President Barack Obama is scheduled to visit Michigan in the last full week of the campaign season later this month. Following his wife, First Lady Michelle Obama, and Hillary Clinton, former secretary of state, Obama will promote Democratic hopefuls.

Obama will also campaign for gubernatorial candidates that week in Wisconsin, Pennsylvania and Maine, a White House official told the Associated Press Wednesday morning.

Polls show that incumbent Gov. Rick Snyder (R) is leading his Democratic challenger Mark Schauer by an average of 3.5 points. Democrats have an edge in the U.S. Senate race, where U.S. Rep. Gary Peters (D–Detroit) leads Michigan Secretary of State Terri Lynn Land by nine points.

Peters is the only senatorial candidate Obama will campaign for, and Peters is also the only Senate nominee that has requested an appearance with the president. Meanwhile, Michelle Obama, former Pres. Bill Clinton and other Democratic figures have campaigned for a range of candidates across the nation for November’s midterm election.

Candidates are likely distancing themselves from the president due to his plunging approval rates. Wednesday, an ABC News/Washington Post poll reflected that 40 percent of Americans approve of Obama’s job performance — an all-time low since the president took office in 2009. Forty-four percent of Americans approve of his handling of the economy, while 35 percent approve of his handling of the threat of ISIL.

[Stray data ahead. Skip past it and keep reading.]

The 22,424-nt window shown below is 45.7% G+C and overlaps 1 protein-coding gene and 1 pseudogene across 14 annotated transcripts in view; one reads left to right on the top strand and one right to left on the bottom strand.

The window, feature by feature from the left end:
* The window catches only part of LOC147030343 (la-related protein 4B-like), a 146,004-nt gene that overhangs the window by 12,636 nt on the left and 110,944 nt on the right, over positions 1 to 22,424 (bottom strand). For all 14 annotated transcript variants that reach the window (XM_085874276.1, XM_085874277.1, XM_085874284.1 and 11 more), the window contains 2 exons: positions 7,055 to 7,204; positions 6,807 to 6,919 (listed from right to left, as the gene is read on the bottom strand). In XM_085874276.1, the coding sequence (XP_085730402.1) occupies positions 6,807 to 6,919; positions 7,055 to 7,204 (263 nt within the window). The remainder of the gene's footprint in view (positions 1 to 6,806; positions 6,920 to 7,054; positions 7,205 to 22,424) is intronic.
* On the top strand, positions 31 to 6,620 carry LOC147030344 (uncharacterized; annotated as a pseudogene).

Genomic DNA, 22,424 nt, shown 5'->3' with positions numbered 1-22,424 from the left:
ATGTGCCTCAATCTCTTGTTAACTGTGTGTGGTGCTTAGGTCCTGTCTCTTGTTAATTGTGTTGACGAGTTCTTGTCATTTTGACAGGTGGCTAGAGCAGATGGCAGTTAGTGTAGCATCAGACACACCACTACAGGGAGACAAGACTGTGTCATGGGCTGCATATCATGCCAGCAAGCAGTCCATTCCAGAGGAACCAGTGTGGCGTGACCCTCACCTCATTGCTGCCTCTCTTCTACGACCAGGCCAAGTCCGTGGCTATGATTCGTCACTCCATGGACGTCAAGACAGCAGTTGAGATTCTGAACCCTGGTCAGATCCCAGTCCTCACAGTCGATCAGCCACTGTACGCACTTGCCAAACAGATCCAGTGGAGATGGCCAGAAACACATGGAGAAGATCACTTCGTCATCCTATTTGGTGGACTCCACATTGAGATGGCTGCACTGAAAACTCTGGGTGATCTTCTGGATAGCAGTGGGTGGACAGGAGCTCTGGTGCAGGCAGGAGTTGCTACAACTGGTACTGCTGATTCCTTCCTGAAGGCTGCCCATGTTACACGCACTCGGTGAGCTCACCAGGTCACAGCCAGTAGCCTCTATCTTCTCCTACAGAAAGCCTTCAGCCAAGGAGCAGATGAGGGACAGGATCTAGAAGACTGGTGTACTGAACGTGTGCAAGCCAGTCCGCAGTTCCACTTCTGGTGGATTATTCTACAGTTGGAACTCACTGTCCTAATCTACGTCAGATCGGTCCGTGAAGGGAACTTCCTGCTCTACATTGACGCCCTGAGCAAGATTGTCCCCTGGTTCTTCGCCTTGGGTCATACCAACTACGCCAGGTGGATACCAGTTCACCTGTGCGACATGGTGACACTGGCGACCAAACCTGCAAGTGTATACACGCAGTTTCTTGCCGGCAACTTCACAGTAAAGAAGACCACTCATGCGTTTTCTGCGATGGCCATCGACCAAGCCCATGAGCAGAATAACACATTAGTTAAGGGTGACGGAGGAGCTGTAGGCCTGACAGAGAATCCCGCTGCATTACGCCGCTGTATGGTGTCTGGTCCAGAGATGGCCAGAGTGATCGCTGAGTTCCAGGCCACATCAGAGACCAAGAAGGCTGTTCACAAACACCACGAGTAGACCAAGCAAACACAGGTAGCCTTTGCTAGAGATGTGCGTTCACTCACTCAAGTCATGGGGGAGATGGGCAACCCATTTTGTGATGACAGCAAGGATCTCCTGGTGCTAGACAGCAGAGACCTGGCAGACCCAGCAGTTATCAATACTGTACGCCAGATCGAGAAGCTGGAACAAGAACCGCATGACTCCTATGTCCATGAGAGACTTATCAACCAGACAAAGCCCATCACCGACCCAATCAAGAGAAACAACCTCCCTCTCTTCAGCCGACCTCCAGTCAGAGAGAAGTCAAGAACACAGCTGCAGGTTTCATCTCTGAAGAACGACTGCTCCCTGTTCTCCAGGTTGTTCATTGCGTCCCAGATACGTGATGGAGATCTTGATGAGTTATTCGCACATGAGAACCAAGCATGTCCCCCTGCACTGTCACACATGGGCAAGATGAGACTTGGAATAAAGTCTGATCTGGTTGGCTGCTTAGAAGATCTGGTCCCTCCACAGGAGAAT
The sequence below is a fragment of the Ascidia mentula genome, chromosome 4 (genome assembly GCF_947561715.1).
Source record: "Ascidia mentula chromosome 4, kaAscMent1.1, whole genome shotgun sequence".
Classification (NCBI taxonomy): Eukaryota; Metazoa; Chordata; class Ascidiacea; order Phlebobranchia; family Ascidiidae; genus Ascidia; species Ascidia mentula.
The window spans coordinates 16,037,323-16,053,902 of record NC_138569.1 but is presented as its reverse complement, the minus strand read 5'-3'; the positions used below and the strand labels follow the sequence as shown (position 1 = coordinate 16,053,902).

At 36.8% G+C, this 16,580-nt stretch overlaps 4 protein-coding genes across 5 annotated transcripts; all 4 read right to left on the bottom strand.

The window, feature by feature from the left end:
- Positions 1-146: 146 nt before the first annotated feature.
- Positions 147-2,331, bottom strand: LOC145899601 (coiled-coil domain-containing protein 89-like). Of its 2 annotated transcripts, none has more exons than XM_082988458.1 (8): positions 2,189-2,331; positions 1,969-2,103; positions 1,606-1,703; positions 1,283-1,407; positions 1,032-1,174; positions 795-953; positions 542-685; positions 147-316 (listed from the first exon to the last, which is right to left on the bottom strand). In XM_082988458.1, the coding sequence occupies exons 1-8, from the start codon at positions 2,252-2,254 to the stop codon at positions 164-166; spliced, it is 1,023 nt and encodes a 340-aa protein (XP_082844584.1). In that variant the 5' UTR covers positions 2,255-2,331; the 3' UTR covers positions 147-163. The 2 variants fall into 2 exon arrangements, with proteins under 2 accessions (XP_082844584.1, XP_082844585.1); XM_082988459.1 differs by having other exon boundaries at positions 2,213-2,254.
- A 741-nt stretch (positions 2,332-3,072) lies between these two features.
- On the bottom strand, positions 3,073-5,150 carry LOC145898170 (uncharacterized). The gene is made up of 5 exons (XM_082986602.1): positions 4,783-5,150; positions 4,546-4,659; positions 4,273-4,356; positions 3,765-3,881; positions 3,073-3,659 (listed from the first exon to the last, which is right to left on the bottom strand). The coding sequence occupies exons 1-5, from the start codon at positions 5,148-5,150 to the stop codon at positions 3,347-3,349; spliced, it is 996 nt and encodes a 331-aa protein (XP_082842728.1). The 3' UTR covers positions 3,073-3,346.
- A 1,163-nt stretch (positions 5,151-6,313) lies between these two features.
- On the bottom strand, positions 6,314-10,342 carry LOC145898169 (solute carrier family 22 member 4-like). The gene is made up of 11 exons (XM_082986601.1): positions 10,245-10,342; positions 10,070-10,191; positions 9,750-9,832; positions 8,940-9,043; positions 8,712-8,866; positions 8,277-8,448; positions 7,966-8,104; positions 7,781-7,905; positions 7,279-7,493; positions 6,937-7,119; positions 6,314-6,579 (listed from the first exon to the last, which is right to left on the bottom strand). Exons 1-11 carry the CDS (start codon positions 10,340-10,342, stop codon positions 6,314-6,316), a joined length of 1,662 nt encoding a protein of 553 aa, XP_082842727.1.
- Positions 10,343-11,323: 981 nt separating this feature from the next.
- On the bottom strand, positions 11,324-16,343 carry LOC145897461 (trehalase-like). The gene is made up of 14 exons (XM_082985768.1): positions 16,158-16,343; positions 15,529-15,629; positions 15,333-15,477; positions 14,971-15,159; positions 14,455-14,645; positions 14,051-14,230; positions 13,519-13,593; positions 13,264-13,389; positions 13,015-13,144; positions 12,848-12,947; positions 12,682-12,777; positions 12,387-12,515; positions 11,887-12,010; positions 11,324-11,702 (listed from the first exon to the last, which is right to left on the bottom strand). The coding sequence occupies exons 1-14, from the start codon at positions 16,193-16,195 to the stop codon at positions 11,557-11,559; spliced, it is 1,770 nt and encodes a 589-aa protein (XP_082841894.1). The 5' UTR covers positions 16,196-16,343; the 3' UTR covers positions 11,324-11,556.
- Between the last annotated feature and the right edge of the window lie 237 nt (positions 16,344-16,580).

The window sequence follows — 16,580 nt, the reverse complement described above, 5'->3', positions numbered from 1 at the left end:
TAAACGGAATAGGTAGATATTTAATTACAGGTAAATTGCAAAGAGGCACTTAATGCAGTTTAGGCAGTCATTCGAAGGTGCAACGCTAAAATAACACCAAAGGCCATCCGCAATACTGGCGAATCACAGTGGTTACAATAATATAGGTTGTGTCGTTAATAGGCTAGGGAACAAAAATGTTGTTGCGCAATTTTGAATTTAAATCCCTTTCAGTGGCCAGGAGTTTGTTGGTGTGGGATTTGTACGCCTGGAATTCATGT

Political Science Prof. Michael Traugott said in an interview last week with The Michigan Daily that Obama’s visit benefits the candidates differently. Peters’ lead in the polls could buffer negative pushback for appearing with the unpopular Commander in Chief, and the two politicians support similar issues, including the bailout of General Motors and Chrysler.

Peters made a point to boost Obama last Friday as he discussed the auto bailout — a decision some Michigan Republicans did not support.

“Thank god President Obama was there,” Peters said on Friday.

Meanwhile, a visit from the President could boost voter turnout for Schauer’s campaign. Democratic voter turnout for midterm elections is often lower than in a presidential election, so encouragement from Obama to get to the polls could bolster Schauer’s position in the gubernatorial race.

“For Schauer, (Obama is) probably going to spend his time talking about turnout,” Traugott said last week. “In a tight race, that’s what each candidate is interested in.”

The White House also announced today that the president would postpone campaign stops scheduled for this afternoon to hold meetings with Cabinet members about the government’s response to the Ebola outbreak.

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